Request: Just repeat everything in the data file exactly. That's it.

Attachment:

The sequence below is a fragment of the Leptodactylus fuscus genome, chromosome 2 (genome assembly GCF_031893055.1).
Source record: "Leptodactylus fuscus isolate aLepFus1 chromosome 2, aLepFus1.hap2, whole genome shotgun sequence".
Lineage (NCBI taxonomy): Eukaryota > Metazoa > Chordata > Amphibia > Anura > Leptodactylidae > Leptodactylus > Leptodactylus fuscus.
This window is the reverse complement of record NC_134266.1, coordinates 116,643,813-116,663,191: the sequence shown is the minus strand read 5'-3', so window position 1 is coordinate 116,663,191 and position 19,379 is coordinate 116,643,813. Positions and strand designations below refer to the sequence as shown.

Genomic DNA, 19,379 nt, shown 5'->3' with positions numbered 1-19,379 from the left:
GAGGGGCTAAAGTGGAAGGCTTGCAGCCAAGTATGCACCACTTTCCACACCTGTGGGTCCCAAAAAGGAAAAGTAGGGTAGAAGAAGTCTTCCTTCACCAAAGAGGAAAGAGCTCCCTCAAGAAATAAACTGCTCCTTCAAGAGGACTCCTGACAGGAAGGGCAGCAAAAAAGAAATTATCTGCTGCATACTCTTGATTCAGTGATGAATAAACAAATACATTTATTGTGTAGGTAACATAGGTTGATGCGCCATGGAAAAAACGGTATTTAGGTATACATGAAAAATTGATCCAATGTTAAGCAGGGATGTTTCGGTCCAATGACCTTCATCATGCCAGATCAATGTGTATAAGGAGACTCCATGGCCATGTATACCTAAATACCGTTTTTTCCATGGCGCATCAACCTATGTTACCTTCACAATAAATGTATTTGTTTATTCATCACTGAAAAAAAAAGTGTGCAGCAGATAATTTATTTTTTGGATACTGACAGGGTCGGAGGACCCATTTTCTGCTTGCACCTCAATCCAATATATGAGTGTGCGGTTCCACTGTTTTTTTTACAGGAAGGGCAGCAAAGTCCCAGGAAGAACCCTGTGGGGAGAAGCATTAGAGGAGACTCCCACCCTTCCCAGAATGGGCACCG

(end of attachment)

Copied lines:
The sequence below is a fragment of the Leptodactylus fuscus genome, chromosome 2 (genome assembly GCF_031893055.1).
Source record: "Leptodactylus fuscus isolate aLepFus1 chromosome 2, aLepFus1.hap2, whole genome shotgun sequence".
Lineage (NCBI taxonomy): Eukaryota > Metazoa > Chordata > Amphibia > Anura > Leptodactylidae > Leptodactylus > Leptodactylus fuscus.
This window is the reverse complement of record NC_134266.1, coordinates 116,643,813-116,663,191: the sequence shown is the minus strand read 5'-3', so window position 1 is coordinate 116,663,191 and position 19,379 is coordinate 116,643,813. Positions and strand designations below refer to the sequence as shown.

Genomic DNA, 19,379 nt, shown 5'->3' with positions numbered 1-19,379 from the left:
GAGGGGCTAAAGTGGAAGGCTTGCAGCCAAGTATGCACCACTTTCCACACCTGTGGGTCCCAAAAAGGAAAAGTAGGGTAGAAGAAGTCTTCCTTCACCAAAGAGGAAAGAGCTCCCTCAAGAAATAAACTGCTCCTTCAAGAGGACTCCTGACAGGAAGGGCAGCAAAAAAGAAATTATCTGCTGCATACTCTTGATTCAGTGATGAATAAACAAATACATTTATTGTGTAGGTAACATAGGTTGATGCGCCATGGAAAAAACGGTATTTAGGTATACATGAAAAATTGATCCAATGTTAAGCAGGGATGTTTCGGTCCAATGACCTTCATCATGCCAGATCAATGTGTATAAGGAGACTCCATGGCCATGTATACCTAAATACCGTTTTTTCCATGGCGCATCAACCTATGTTACCTTCACAATAAATGTATTTGTTTATTCATCACTGAAAAAAAAAGTGTGCAGCAGATAATTTATTTTTTGGATACTGACAGGGTCGGAGGACCCATTTTCTGCTTGCACCTCAATCCAATATATGAGTGTGCGGTTCCACTGTTTTTTTTACAGGAAGGGCAGCAAAGTCCCAGGAAGAACCCTGTGGGGAGAAGCATTAGAGGAGACTCCCACCCTTCCCAGAATGGGCACCG